In some cases, distal pancreatectomy is performed in conjunction with a splenectomy. The spleen is removed with the pancreas since the blood supply to the spleen is associated directly with that of the pancreas.

Whipple Procedure

Also known as a pancreatoduodenectomy, this procedure involves removing the head of the pancreas, most of the duodenum (part of the small intestine); a portion of the bile duct and in some cases a portion of the stomach.

Cysts

Cyst Gastrostomy

This procedure involves the internal drainage of the non-cancerous growth’s contents into the stomach.

Cyst Entrostomy

This procedure involves the internal drainage of the non-cancerous growth’s contents into the intestines.

Panendoscopy

Definition/Overview

A panendoscopy is a procedure that a physician uses to examine the lining of the esophagus, stomach and duodenum (the first part of the small intestine). A panendoscope is a long, flexible tube that is passed through the mouth and back of the throat into the upper digestive tract. This procedure is commonly performed since many problems of the upper digestive tract can’t be diagnosed with an X-ray.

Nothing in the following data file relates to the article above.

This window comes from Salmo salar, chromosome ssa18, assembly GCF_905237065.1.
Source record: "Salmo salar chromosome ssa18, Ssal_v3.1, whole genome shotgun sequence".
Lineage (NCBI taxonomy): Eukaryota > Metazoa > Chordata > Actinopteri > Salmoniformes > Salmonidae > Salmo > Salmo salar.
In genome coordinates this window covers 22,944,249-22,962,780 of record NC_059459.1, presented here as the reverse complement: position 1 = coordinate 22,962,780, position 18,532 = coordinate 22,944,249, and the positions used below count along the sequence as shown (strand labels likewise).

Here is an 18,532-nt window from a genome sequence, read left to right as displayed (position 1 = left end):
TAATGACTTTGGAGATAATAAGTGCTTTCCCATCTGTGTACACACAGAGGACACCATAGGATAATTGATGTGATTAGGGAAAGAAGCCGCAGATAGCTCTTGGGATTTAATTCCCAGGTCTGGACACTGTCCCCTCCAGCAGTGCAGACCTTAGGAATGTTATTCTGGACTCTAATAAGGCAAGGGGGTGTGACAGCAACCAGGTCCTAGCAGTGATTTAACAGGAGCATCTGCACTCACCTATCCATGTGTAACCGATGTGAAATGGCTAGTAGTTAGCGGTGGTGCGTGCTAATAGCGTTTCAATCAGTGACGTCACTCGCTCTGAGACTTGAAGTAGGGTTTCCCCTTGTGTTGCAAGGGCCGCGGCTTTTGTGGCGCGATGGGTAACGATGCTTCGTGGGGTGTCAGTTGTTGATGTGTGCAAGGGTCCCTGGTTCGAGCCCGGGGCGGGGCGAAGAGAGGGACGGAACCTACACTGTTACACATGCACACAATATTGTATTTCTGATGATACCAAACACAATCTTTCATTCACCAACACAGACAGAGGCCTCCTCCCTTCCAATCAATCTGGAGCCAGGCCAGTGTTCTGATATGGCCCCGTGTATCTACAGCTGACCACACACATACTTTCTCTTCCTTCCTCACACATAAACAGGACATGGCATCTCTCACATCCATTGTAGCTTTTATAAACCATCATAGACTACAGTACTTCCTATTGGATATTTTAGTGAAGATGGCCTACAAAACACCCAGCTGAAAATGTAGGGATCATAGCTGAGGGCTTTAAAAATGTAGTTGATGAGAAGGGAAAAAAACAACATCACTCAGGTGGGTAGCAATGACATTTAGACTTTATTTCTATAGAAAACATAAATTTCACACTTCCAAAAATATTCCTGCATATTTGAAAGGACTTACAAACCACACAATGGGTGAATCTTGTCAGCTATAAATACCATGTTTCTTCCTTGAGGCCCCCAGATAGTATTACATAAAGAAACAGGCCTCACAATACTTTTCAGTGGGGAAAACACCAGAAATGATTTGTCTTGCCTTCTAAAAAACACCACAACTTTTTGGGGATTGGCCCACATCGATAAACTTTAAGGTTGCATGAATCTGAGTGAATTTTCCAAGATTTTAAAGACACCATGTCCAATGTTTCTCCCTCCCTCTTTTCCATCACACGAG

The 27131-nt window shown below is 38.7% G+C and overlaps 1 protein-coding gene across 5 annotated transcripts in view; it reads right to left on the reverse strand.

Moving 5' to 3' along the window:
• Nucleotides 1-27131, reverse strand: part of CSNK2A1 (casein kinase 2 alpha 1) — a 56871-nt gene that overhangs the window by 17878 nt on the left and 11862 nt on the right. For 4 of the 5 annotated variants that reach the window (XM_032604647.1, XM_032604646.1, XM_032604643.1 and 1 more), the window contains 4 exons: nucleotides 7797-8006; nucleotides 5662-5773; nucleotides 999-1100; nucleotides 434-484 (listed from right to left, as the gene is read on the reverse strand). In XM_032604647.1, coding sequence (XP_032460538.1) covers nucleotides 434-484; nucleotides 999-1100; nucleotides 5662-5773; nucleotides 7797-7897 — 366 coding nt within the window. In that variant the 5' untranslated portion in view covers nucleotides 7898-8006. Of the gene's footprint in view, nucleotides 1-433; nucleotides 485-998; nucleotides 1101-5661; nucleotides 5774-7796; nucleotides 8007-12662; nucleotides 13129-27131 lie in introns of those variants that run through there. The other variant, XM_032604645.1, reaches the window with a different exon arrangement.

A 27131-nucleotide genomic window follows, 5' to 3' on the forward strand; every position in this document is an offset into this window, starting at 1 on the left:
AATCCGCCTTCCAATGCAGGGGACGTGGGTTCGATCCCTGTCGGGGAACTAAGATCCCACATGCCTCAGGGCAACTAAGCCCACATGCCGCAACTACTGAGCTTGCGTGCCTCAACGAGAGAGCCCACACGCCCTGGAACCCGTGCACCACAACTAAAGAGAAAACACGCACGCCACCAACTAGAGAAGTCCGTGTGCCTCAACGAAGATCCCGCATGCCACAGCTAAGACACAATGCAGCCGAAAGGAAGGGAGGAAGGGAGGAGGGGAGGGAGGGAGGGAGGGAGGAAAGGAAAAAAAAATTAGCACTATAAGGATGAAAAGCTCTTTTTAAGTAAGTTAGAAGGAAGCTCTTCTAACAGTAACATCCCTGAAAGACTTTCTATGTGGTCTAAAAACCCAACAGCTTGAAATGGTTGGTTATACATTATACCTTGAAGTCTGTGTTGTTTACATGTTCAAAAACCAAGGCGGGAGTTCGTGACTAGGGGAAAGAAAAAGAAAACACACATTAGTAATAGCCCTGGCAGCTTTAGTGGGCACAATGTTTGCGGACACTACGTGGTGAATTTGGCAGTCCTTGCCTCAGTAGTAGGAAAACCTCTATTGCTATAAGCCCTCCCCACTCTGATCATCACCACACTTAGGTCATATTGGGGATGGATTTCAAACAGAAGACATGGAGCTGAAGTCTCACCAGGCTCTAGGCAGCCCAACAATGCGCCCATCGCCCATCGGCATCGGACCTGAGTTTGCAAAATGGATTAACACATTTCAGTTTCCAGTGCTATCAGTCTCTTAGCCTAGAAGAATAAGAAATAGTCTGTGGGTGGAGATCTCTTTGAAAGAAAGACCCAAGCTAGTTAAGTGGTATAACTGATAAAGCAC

Procedure

You will be given medication to make you relaxed and sleepy, and the back of your throat may be sprayed with a local anesthetic. The panendoscope will be inserted through your mouth and each part of the esophagus, stomach and duodenum.

This procedure is performed on an outpatient basis. Your throat may be sore for a few hours, and you may feel fullness in your abdomen because of the air that was introduced to examine your stomach.

Splenectomy

Definition/Overview